Feeds

China faces million-strong zombie phone horde

Leading the world in mobile malware

Gartner critical capabilities for enterprise endpoint backup

More than a million mobile phones in China have been infected with the AVK.Dumx.A Trojan.

According to local reports in the Shanghai Daily, the infection is costing users more than two million yuan (just shy of £200,000) in text messaging as it attempts to spread.

The disguise the Trojan wears is unclear, though it does appear to be Symbian-based. All reports agree that in addition to spreading itself the infection logs with a central server in readiness to receive additional instructions.

The Shanghai Daily's report explains that the infection comes embedded in an anti-virus package, but the official notification from the Chinese "National Computer Network Emergency Response Technical Team Center" draws attention to a media player called DuMusicPLayer which it reckons is carrying the Trojan.

The infection does check for, and disable, anti-virus software running on the handset in the same way as the more-advanced desktop viruses. It then sends SMS messages to everyone in the handset address book, containing links to the package, and reports the handset phone number, model and other available details to a remote server.

That server is under investigation by the local authorities, but it's very possible that the miscreants already have a decent list of infected numbers to which they can send commands over the SMS network whenever they want. Those commands could, for example, make the phone call a premium number or premium text service, offering financial reward to the developers.

The only good news is that the infection is so virulent that users rapidly become aware that their phone is infected by all the text messages it suddenly starts sending - a more relaxed version of the same thing would be much harder to detect even if it took proportionally longer to spread.

The best defence against this kind of thing is, of course, a locked-down device with a gatekeeper. Users, in China and elsewhere, always click "continue" in the face of security warnings such as those presented when this infection is received.

As our mobile phones become as prone to infection as our desktop computers, we'll have to decide what price we're prepared to pay for our security before we see a million-strong zombie army in the west. ®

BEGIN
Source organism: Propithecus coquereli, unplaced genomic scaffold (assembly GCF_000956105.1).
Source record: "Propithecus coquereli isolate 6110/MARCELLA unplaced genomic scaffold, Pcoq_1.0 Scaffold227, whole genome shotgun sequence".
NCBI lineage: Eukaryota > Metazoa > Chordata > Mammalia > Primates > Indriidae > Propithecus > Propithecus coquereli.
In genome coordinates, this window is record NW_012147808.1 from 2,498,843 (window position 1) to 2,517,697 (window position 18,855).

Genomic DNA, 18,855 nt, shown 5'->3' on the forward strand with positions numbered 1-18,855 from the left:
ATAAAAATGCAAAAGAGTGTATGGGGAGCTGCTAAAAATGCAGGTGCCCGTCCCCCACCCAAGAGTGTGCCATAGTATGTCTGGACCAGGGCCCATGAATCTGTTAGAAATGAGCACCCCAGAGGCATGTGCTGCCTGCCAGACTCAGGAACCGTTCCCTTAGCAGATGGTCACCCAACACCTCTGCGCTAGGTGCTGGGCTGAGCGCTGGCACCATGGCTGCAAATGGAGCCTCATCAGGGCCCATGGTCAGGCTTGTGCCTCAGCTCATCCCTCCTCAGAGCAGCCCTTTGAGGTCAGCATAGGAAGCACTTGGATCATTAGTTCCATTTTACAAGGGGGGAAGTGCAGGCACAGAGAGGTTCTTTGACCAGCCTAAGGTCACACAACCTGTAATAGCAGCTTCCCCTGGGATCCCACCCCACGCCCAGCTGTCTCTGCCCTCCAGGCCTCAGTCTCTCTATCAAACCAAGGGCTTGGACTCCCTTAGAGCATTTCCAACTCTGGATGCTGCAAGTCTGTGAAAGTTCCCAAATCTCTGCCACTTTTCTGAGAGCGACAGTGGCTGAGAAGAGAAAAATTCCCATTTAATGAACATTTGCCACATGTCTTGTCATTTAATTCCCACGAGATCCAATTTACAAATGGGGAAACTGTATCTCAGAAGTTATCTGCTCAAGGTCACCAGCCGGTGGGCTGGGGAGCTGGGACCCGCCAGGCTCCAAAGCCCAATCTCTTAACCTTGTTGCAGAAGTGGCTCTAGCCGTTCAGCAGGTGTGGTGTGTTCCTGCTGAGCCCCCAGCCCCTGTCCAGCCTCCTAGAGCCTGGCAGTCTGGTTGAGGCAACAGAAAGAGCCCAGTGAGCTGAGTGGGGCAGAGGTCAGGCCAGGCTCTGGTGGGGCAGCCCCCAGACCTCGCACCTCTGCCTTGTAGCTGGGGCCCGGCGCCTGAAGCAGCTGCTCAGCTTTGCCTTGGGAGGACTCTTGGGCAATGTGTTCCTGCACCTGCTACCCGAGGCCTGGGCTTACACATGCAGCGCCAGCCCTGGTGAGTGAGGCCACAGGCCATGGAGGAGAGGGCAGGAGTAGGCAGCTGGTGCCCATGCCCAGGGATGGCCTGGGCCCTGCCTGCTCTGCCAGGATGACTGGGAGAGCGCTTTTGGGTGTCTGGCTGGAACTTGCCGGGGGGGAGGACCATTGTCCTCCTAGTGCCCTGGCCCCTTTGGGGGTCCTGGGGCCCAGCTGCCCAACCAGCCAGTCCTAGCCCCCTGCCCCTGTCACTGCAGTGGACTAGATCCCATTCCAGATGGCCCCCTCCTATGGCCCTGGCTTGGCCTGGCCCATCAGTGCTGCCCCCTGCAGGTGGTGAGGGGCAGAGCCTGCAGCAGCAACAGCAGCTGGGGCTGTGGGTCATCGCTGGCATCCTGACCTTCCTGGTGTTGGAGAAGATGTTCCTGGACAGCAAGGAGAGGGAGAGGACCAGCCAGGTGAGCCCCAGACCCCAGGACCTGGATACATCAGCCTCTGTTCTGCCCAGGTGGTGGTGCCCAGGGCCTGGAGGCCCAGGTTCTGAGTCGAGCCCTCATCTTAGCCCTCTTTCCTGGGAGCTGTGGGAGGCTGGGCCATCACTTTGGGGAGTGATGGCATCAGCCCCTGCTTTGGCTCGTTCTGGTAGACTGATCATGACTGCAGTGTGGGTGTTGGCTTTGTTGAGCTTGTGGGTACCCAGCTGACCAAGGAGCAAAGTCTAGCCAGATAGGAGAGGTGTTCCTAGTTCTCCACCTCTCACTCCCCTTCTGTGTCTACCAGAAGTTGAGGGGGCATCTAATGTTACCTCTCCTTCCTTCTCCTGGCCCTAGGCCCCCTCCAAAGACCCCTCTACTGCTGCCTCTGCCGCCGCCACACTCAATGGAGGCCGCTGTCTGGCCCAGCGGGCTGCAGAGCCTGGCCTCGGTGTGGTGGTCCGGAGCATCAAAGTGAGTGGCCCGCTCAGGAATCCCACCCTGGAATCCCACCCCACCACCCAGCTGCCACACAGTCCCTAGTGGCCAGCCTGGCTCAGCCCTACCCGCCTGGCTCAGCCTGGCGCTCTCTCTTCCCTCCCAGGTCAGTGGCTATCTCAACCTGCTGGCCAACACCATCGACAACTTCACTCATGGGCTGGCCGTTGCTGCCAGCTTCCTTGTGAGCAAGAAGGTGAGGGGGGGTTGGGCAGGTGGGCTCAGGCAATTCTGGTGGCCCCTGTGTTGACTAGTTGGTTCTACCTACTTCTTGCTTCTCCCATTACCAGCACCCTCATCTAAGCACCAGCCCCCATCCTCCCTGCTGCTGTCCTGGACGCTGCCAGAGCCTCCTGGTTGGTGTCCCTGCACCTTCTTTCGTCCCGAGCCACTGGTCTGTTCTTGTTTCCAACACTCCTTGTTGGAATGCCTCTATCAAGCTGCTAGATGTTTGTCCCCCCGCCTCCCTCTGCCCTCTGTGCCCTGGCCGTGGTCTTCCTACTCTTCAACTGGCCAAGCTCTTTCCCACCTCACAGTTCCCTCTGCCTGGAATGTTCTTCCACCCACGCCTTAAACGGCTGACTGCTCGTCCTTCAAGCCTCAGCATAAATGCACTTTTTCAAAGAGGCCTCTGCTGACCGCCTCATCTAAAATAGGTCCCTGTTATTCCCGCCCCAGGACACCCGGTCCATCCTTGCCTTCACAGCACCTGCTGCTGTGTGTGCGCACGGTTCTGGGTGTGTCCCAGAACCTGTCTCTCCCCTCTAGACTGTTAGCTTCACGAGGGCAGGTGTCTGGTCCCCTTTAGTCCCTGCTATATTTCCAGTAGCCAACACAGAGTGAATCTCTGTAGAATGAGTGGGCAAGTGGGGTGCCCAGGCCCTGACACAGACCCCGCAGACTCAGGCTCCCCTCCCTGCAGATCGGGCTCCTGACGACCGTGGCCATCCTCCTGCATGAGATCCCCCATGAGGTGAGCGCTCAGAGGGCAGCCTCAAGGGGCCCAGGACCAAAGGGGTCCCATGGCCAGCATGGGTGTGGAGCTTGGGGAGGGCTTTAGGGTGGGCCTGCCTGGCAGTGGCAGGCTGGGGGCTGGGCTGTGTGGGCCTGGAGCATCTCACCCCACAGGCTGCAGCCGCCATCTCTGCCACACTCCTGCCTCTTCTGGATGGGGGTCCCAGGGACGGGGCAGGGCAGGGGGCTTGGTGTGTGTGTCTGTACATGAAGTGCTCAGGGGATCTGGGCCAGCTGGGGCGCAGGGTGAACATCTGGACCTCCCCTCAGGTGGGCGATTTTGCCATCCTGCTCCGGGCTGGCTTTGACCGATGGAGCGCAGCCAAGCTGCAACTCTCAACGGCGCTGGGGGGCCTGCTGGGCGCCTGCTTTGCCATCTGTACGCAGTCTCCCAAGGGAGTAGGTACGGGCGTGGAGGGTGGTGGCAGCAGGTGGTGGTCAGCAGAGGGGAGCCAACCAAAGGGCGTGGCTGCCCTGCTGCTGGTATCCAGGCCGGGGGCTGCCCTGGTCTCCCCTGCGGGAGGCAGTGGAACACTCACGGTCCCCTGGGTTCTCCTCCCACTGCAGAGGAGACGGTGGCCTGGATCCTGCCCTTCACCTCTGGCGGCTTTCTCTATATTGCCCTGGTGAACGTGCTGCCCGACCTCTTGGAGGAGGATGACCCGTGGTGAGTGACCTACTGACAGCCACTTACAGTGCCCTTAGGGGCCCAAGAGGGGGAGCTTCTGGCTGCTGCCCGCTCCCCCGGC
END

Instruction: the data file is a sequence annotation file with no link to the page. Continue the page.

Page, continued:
Secure remote control for conventional and virtual desktops

More from The Register

next story
6 Obvious Reasons Why Facebook Will Ban This Article (Thank God)
Clampdown on clickbait ... and El Reg is OK with this
So, Apple won't sell cheap kit? Prepare the iOS garden wall WRECKING BALL
It can throw the low cost race if it looks to the cloud
EE accused of silencing customer gripes on social media pages
Hello. HELLO. Can EVERYTHING EVERYWHERE HEAR ME?!
Time Warner Cable customers SQUEAL as US network goes offline
A rude awakening: North Americans greeted with outage drama
Shoot-em-up: Sony Online Entertainment hit by 'large scale DDoS attack'
Games disrupted as firm struggles to control network
BT customers face broadband and landline price hikes
Poor punters won't be affected, telecoms giant claims
Broadband slow and expensive? Blame Telstra says CloudFlare
Won't peer, will gouge for Internet transit
prev story

Whitepapers

Best practices for enterprise data
Discussing how technology providers have innovated in order to solve new challenges, creating a new framework for enterprise data.
Implementing global e-invoicing with guaranteed legal certainty
Explaining the role local tax compliance plays in successful supply chain management and e-business and how leading global brands are addressing this.
Advanced data protection for your virtualized environments
Find a natural fit for optimizing protection for the often resource-constrained data protection process found in virtual environments.
How modern custom applications can spur business growth
Learn how to create, deploy and manage custom applications without consuming or expanding the need for scarce, expensive IT resources.
High Performance for All
While HPC is not new, it has traditionally been seen as a specialist area – is it now geared up to meet more mainstream requirements?